- Coordinating social services
- Public agencies
- Case Management
- Human services
Professionals at nonprofit organizations want to know that their programs are furthering their cause and having the desired effect on the community. For the most complete picture possible, you need to measure more than your inputs—you should also measure outcomes.
Outcome measurement for nonprofit organizations is the process of assessing the direct and indirect impacts of a given activity.
Measuring your organization’s outcomes is more than a way to evaluate your nonprofit’s success. Rather, nonprofits that clearly articulate their impact are more likely to retain existing donors, attract new support, and continue to grow. To help you get started, this guide will walk through four data-driven steps of outcome measurement for nonprofits.
1. Define nonprofit outcome measures
Before you start collecting data, determine which outcomes you want to measure.
Many nonprofits will use their current activities to guide the outcomes they’ll track. However, it’s often more useful to start by evaluating your program goals so you understand what you’re trying to achieve. Ask yourself: “What does success look like for my organization?”
Then, select the metrics that accurately demonstrate if you’re accomplishing those goals. Besides tracking how many total people you served, participants’ demographic information, and attendance for each program, your outcome measurements should help evaluate whether you’ve furthered your organization’s purpose and bettered the lives of program participants in the long run.
2. Collect outcome measurement data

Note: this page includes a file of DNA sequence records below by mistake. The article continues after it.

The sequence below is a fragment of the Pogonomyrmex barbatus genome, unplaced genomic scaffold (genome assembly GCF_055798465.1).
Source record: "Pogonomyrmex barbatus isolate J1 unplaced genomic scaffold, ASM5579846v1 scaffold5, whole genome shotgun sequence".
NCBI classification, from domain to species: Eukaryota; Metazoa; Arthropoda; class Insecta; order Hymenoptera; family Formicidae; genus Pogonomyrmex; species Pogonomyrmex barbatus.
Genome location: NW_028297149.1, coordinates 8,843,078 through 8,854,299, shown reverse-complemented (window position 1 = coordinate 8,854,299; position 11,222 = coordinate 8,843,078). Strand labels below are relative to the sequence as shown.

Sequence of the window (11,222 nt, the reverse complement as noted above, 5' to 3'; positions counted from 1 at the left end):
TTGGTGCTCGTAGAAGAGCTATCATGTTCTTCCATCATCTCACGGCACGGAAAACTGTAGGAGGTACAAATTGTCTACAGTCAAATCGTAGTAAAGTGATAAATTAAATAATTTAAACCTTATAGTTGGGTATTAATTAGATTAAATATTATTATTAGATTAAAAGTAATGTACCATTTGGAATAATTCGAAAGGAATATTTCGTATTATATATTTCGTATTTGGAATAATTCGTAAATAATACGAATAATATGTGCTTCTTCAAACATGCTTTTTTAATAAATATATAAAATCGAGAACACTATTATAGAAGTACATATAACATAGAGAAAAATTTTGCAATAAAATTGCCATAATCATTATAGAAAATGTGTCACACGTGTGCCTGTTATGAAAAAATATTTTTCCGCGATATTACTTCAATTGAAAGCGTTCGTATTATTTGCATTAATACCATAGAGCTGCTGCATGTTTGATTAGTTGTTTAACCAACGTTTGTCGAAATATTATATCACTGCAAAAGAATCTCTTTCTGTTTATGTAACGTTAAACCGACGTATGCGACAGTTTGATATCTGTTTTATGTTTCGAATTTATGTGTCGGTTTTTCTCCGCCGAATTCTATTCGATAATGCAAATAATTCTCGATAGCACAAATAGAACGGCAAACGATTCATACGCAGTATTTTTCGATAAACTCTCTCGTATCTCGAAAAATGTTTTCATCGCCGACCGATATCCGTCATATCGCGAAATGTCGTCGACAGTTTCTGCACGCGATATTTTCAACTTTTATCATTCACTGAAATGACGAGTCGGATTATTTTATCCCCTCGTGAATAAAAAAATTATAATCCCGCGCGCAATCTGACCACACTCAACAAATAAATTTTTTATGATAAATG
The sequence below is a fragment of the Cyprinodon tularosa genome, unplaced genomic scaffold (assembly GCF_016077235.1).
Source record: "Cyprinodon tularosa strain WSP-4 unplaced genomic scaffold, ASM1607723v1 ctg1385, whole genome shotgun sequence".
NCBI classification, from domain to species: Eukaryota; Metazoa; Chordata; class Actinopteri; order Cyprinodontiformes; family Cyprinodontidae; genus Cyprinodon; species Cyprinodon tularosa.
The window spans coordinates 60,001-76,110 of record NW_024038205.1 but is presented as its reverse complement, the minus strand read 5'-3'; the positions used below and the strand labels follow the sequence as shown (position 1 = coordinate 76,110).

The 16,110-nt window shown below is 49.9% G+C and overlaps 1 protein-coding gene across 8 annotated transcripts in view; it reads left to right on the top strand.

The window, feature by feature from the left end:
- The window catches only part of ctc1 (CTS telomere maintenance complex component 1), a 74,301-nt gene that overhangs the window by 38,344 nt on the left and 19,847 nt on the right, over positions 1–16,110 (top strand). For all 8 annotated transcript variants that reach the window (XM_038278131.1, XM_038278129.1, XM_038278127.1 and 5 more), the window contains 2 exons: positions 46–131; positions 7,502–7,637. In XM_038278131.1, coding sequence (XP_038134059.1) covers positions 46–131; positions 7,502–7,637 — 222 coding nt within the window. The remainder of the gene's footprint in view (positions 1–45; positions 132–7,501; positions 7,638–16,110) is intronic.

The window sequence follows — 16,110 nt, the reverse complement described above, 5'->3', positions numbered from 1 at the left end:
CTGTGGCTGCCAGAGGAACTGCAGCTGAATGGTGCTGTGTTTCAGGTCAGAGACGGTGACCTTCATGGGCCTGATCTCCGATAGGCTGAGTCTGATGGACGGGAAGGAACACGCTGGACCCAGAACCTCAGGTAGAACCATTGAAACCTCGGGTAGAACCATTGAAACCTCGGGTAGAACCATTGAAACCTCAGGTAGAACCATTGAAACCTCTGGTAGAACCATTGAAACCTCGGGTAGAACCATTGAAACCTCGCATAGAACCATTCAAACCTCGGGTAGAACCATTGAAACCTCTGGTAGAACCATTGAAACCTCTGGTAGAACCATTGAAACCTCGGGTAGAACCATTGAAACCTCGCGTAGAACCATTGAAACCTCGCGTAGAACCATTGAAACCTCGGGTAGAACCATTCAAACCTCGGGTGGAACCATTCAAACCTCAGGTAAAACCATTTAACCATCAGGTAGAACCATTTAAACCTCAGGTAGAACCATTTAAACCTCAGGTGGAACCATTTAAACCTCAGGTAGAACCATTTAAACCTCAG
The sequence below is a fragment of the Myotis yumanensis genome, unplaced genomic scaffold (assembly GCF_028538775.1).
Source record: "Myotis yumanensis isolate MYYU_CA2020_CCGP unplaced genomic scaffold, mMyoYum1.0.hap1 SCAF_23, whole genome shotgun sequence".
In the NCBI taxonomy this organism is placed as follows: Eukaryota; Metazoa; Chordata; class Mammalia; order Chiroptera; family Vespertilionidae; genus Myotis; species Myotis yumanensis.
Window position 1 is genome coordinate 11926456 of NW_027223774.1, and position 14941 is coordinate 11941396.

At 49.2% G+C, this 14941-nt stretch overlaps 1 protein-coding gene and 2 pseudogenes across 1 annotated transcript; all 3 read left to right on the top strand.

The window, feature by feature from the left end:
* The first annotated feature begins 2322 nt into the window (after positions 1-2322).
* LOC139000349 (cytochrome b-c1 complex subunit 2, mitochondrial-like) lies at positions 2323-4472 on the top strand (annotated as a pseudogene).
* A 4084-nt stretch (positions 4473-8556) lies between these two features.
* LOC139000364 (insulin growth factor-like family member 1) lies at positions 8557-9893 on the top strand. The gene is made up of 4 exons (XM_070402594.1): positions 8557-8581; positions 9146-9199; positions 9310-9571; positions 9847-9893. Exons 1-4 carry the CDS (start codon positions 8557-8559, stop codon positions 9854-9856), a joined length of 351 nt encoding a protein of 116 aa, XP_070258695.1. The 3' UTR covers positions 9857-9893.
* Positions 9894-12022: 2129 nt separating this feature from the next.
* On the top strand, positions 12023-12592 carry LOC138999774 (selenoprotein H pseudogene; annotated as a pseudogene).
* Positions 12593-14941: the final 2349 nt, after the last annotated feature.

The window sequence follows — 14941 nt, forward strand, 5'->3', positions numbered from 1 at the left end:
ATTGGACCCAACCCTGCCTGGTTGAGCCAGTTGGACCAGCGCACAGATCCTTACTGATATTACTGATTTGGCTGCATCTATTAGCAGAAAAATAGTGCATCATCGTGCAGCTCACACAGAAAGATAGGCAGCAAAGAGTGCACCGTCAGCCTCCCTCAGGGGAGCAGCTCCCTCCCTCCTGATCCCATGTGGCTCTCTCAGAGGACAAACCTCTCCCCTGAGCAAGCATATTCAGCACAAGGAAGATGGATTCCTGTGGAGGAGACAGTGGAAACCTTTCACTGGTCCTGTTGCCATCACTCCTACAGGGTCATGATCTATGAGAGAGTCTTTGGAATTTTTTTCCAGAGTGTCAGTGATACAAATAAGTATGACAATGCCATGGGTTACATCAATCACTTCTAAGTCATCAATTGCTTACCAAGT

Once you’ve defined the outcomes you want to measure, you can begin collecting relevant data.
The key here is selecting data points that matter—the quality of your chosen metrics is more important than quantity. Collect information that is essential to your purpose and directly related to your desired outcomes. For the best results, leverage a variety of tools and resources to access this information, including:
- Third-party providers
Utilizing robust case and outcomes management software, such as Bonterra Case Management (formerly Social Solutions), can streamline your nonprofit’s data collection. Your organization can use this solution to collect and store data from participants, create custom forms, and allow form logic based on information filled out in form fields.
3. Maintain outcome data integrity
Next, ensure that your outcome data is accurate and usable. This step allows you to draw sound conclusions about the impact of your organization’s activities.
Your software will allow you to store and leverage comprehensive data, streamlining your intake, analysis, and reporting. Since a case management system is only as good as the humans using it, allow sufficient time and resources to train your staff and volunteers on how to maintain integrity as they evaluate collected data.
Ultimately, the more accurate data you have, the better you can articulate the impact you make in your community.
4. Assessing your nonprofit’s outcomes
Now that you have your outcome measurement data stored in your database, you can begin to analyze the results and draw conclusions. To evaluate your success, use the following questions as a guide:
- Are our programs making a tangible difference in the lives of the people we serve?
- Should we be focusing more on certain programs than others?
- How can we demonstrate our impact to donors and funders?
Your organization’s impact—and, subsequently, how well you fulfill your purpose—depends on how you answer these questions. Once you’ve drawn conclusions, use them to develop your program reports, which you can refer back to when planning for the future.
Making the most of nonprofit outcome measurement
Nonprofit outcome measurement is an ongoing learning process. In addition to regularly collecting and analyzing data, remember to share your conclusions with key stakeholders. This way, you can demonstrate your nonprofit’s value, earn their buy-in, and get their feedback on improving your outcome measurement capabilities.